With population growth continually creeping closer to the Oquirrh Mountains, cleaning up contaminated groundwater from a century of Kennecott mining becomes increasingly critical.
A 1995 legal settlement led to establishment of a multi-million dollar trust fund by Kennecott to pay for ongoing cleanup of the huge tainted aquifers. But how should it be done?
In KSL’s view, the Utah Department of Environmental Quality (DEQ) as Trustee of the cleanup funds, made the correct decision last year to withdraw a proposal that included the release of contaminants into the Jordan River.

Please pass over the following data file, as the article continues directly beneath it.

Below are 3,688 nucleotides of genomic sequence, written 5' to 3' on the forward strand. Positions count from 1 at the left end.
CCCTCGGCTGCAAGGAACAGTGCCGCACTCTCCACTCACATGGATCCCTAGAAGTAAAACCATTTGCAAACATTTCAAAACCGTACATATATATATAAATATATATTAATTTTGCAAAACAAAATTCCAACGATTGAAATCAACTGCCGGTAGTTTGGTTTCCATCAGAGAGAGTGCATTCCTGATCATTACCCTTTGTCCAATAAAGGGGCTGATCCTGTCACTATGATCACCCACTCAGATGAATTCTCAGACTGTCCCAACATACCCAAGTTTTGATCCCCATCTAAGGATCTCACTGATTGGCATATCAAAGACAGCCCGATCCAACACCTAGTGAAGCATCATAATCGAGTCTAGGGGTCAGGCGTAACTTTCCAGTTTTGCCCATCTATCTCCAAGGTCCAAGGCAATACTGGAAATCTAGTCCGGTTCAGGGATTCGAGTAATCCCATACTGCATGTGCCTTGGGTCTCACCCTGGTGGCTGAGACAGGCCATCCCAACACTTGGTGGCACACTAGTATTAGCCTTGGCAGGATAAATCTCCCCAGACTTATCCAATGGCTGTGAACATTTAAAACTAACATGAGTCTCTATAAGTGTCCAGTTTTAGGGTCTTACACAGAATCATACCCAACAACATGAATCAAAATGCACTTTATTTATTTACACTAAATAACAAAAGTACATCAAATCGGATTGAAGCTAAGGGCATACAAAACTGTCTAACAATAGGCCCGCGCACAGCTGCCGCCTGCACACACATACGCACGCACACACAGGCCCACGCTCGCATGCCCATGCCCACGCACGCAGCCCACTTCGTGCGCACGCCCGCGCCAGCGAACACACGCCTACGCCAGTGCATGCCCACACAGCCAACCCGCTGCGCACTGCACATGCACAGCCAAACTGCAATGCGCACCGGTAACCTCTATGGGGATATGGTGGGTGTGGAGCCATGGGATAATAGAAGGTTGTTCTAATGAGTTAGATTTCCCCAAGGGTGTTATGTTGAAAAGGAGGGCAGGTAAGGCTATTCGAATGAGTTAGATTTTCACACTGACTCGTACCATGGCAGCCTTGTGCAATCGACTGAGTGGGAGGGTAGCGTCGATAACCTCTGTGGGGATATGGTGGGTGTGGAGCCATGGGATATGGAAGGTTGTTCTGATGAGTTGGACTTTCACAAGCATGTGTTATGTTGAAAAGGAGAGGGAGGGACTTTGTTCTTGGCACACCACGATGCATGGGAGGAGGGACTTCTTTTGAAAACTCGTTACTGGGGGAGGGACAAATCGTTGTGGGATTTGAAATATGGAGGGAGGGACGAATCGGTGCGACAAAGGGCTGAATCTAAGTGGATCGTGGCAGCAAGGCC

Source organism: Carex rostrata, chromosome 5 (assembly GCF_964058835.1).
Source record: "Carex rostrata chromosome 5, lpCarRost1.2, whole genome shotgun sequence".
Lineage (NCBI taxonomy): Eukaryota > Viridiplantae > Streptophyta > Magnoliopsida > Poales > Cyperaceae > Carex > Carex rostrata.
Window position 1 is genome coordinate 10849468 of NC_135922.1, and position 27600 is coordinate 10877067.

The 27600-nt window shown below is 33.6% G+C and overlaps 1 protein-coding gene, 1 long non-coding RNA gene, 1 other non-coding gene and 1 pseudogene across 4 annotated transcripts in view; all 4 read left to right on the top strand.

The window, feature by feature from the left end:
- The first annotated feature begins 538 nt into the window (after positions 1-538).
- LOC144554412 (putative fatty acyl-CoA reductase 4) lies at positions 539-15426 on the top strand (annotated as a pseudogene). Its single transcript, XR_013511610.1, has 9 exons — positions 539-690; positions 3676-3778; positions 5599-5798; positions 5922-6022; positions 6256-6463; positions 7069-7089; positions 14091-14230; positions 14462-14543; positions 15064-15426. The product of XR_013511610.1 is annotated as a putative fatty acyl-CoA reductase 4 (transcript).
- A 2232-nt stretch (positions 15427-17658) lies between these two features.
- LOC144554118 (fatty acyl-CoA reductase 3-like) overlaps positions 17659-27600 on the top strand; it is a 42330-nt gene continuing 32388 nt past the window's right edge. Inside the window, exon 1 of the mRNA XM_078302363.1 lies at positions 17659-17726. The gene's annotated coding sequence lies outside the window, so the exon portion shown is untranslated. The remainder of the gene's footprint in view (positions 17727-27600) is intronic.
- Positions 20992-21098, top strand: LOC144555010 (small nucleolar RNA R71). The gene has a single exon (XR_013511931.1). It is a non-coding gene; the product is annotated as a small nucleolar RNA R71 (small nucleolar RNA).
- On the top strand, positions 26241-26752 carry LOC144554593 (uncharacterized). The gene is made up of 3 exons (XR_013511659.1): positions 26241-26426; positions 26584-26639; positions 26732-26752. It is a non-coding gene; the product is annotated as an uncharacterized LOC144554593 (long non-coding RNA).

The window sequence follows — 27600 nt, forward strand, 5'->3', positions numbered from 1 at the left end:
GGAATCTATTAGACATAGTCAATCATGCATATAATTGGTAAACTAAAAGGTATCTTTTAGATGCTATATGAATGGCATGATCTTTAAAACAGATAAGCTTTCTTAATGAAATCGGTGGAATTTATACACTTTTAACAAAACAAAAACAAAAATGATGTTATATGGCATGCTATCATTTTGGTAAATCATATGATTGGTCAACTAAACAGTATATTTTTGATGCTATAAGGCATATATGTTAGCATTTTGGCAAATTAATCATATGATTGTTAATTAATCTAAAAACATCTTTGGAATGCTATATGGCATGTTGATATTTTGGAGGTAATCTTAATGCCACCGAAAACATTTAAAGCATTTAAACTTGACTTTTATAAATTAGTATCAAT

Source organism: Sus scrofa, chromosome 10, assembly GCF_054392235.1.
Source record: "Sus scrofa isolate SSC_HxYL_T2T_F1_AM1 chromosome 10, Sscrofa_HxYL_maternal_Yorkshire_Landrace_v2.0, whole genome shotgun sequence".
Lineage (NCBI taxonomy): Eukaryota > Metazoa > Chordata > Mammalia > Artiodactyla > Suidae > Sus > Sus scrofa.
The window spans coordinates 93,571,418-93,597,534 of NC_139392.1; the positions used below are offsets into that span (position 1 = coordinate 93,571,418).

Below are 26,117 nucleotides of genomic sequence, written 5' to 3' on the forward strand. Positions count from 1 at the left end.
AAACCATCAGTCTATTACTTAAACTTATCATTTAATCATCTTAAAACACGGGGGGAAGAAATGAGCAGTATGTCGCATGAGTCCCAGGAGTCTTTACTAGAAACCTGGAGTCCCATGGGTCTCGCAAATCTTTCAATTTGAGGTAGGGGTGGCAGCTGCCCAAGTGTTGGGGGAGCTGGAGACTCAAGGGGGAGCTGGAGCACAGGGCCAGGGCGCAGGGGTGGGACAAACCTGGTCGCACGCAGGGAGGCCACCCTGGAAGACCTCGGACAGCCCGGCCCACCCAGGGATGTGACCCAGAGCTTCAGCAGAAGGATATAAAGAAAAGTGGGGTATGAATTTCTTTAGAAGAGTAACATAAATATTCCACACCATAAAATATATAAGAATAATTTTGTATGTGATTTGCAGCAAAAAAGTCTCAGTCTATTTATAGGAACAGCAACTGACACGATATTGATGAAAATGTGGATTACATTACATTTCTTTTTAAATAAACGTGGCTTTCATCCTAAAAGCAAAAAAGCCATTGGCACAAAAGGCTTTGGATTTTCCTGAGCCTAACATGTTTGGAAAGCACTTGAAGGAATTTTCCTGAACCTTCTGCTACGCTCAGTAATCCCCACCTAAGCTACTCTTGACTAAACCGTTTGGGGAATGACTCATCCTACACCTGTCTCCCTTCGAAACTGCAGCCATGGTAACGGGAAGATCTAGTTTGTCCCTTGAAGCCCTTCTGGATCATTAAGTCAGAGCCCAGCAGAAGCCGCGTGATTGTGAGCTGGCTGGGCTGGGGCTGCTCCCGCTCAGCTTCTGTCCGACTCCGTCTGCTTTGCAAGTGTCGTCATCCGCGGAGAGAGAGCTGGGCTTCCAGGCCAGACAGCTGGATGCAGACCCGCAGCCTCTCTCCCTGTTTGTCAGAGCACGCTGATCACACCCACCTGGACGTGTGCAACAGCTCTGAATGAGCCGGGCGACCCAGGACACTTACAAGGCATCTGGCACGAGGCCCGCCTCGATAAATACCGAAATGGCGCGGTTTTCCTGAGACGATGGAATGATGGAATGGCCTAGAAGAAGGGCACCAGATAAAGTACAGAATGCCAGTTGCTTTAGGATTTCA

Now, DEQ is accepting public comment on a revised proposal. It includes the possibility of discharging the contaminants, especially selenium, into the Great Salt Lake. The latest proposal features a planned two-year scientific study of selenium, a copper mining by-product, in the Great Salt Lake.
Let the study be undertaken, but any eventual discharge of selenium into the vast lake should only be allowed if it doesn’t adversely impact the lake with its vital wetlands and waterfowl protection areas.
In the end, the thirsty Salt Lake Valley could use potable water gleaned from the contaminated aquifers. Finding the best way to make it available without creating other environmental problems is the challenge facing the stakeholders, including Kennecott and the Utah Department of Environmental Quality.